logo mobile

e-Agriculture mobile logo

Call for good and promising practices on the use of ICTs for Agriculture

e-Agriculture's picture

The Food and Agriculture Organization of the United Nations (FAO), the Technical Centre for Agricultural and Rural Cooperation (CTA) and the e-Agriculture Community of Practice (COP) are launching a call for good and promising practices on the use of ICTs for Agriculture.

The call aims at collecting lessons learned and recommendations of ICT for agriculture initiatives around the world and sharing them among the members and followers of the e-Agriculture Community of Practice and beyond.

The selected good and promising practices will be disseminated on the e-Agriculture platform and social media and will be part of an online FAO publication “Good Practices on the use of ICTs for Agriculture”.

A webinar on the topic of experience capitalization and good practices in ICTs in agriculture will be organized to provide the members of the COP and other interested participants with the necessary tools and methodology.

The webinar will be delivered in three languages (English/Spanish/French). Participants will have the opportunity to request methodological support from FAO and CTA via a dedicated forum page or via email (info@e-agriculture.org)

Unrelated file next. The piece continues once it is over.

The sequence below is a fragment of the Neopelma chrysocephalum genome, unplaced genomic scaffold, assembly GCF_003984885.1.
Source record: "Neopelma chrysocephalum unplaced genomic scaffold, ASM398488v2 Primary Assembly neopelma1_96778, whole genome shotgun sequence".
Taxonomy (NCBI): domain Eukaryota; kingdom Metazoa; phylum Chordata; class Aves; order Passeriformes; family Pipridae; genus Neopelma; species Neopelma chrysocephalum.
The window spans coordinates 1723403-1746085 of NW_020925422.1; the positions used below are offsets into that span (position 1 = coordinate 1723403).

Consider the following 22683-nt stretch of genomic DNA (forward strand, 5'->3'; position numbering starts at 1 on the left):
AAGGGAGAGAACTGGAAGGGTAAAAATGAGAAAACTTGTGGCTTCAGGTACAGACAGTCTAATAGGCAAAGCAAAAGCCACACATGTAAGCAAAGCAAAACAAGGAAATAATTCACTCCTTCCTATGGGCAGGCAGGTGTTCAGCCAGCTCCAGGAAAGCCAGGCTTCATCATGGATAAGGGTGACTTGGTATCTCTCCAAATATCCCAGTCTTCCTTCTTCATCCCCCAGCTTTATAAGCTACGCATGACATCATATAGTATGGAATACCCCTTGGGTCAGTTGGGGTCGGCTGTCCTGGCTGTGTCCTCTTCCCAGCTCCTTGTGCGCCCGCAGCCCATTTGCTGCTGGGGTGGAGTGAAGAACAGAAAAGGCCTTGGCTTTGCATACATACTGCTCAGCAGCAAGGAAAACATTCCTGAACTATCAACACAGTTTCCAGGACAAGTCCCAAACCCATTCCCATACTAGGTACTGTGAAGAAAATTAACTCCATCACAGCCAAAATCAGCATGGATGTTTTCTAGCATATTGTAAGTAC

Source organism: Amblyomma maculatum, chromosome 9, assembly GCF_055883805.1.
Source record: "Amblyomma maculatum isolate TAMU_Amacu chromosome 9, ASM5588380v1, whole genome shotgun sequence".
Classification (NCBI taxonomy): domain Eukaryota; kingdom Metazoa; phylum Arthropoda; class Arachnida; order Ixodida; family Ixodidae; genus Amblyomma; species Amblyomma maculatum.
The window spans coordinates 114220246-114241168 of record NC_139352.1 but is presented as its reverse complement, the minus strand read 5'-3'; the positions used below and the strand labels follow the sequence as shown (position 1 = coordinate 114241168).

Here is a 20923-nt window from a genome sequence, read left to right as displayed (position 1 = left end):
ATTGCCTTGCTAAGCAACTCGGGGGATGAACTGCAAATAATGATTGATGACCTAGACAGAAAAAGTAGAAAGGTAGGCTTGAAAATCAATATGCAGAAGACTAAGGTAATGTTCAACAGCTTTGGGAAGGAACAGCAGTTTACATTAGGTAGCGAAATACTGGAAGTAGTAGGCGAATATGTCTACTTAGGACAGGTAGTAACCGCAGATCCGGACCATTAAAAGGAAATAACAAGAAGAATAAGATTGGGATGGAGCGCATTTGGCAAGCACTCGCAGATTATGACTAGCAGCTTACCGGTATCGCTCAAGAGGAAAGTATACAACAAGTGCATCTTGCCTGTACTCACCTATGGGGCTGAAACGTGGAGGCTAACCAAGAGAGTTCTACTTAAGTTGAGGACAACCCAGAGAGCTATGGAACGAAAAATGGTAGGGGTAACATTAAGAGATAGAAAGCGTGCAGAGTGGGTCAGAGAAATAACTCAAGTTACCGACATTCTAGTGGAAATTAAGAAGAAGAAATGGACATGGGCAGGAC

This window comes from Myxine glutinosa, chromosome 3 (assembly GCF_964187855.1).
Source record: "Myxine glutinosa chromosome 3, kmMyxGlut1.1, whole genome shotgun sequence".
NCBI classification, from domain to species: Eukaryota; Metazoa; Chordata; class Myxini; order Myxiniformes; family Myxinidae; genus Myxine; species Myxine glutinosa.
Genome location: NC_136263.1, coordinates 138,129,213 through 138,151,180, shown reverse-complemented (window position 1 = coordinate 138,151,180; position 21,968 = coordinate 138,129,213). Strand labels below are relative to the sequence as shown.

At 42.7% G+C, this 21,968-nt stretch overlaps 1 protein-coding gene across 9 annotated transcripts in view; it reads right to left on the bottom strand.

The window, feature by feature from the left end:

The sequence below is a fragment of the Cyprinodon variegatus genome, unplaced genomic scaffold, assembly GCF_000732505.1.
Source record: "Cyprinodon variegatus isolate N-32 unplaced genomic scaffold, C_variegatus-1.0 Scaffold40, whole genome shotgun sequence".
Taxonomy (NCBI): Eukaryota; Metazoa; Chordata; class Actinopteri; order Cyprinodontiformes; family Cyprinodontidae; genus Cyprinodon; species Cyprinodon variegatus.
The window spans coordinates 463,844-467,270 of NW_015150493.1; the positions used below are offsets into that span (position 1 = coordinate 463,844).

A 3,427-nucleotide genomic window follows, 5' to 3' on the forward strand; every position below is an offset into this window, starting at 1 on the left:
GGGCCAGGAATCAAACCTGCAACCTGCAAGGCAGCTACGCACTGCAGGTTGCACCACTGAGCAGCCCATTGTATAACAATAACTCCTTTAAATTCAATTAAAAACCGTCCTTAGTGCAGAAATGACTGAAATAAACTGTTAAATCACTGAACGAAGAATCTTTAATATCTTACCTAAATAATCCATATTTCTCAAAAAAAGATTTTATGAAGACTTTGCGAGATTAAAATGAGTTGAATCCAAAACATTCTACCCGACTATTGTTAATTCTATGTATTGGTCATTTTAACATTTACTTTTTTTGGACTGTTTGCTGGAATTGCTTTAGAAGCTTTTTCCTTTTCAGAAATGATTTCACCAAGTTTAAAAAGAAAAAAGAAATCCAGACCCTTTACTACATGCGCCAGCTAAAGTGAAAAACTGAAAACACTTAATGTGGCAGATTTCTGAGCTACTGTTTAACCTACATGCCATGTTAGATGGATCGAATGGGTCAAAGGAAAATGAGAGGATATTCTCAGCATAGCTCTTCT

The good or promising practice should be about the use of ICTs for agriculture, livestock, fisheries or forestry or rural development in general. The proposed ICT for agriculture practices should be useful and accessible for smallholder farmers

Experience Capitalization and Good or Promising practices

  • Experience capitalization, or “systematization” is an iterative process through which an experience (with its successes and failures) is identified, valued and documented in various media. This systematic process will allow learning of lessons and identification of good practices. Thanks to this approach, the practice can change and improve and may thereafter be adopted by others. (FAO, 2013)
  • A good practice is not only a practice that is good, but also one that has been proven to work well and produce good results in different settings or contexts, and is therefore recommended as a model. It is a successful experience that has been tested and validated, in the broad sense, has been repeated and deserves to be shared, so that a greater number of people can adopt it. (FAO, 2016)
  • A promising practice has demonstrated a high degree of success in its single setting, and the possibility of replication in the same setting is guaranteed. It has generated some quantitative data showing positive outcomes over a period of time. A promising practice has the potential to become a good practice, but it has not been thoroughly analysed nor has it been replicated sufficiently to support wider adoption or upscaling. As such, a promising practice incorporates a process of continuous learning and improvement. (FAO, 2016)

For more information on experience capitalization and good practices the participants can refer to the following e-learning course and documents: